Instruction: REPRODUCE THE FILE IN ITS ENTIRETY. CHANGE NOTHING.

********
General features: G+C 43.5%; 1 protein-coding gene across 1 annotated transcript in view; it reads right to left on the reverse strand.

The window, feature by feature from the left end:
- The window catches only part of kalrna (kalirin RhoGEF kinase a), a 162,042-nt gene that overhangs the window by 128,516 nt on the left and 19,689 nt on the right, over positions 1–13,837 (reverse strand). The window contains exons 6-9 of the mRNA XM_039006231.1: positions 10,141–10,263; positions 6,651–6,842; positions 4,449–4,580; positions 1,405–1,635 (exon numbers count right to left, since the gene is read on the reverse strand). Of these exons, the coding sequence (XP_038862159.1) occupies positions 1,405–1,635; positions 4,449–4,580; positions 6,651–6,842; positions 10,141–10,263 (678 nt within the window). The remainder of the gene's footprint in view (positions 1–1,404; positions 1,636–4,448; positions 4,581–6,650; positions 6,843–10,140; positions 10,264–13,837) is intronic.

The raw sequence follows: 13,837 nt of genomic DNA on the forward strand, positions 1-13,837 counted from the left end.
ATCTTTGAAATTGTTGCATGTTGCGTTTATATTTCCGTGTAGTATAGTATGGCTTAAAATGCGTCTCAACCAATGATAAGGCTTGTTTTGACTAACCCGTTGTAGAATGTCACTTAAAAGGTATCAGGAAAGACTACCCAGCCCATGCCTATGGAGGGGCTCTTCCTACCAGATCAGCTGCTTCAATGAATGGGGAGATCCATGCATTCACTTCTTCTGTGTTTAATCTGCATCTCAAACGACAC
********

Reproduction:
General features: G+C 43.5%; 1 protein-coding gene across 1 annotated transcript in view; it reads right to left on the reverse strand.

The window, feature by feature from the left end:
- The window catches only part of kalrna (kalirin RhoGEF kinase a), a 162,042-nt gene that overhangs the window by 128,516 nt on the left and 19,689 nt on the right, over positions 1–13,837 (reverse strand). The window contains exons 6-9 of the mRNA XM_039006231.1: positions 10,141–10,263; positions 6,651–6,842; positions 4,449–4,580; positions 1,405–1,635 (exon numbers count right to left, since the gene is read on the reverse strand). Of these exons, the coding sequence (XP_038862159.1) occupies positions 1,405–1,635; positions 4,449–4,580; positions 6,651–6,842; positions 10,141–10,263 (678 nt within the window). The remainder of the gene's footprint in view (positions 1–1,404; positions 1,636–4,448; positions 4,581–6,650; positions 6,843–10,140; positions 10,264–13,837) is intronic.

The raw sequence follows: 13,837 nt of genomic DNA on the forward strand, positions 1-13,837 counted from the left end.
ATCTTTGAAATTGTTGCATGTTGCGTTTATATTTCCGTGTAGTATAGTATGGCTTAAAATGCGTCTCAACCAATGATAAGGCTTGTTTTGACTAACCCGTTGTAGAATGTCACTTAAAAGGTATCAGGAAAGACTACCCAGCCCATGCCTATGGAGGGGCTCTTCCTACCAGATCAGCTGCTTCAATGAATGGGGAGATCCATGCATTCACTTCTTCTGTGTTTAATCTGCATCTCAAACGACAC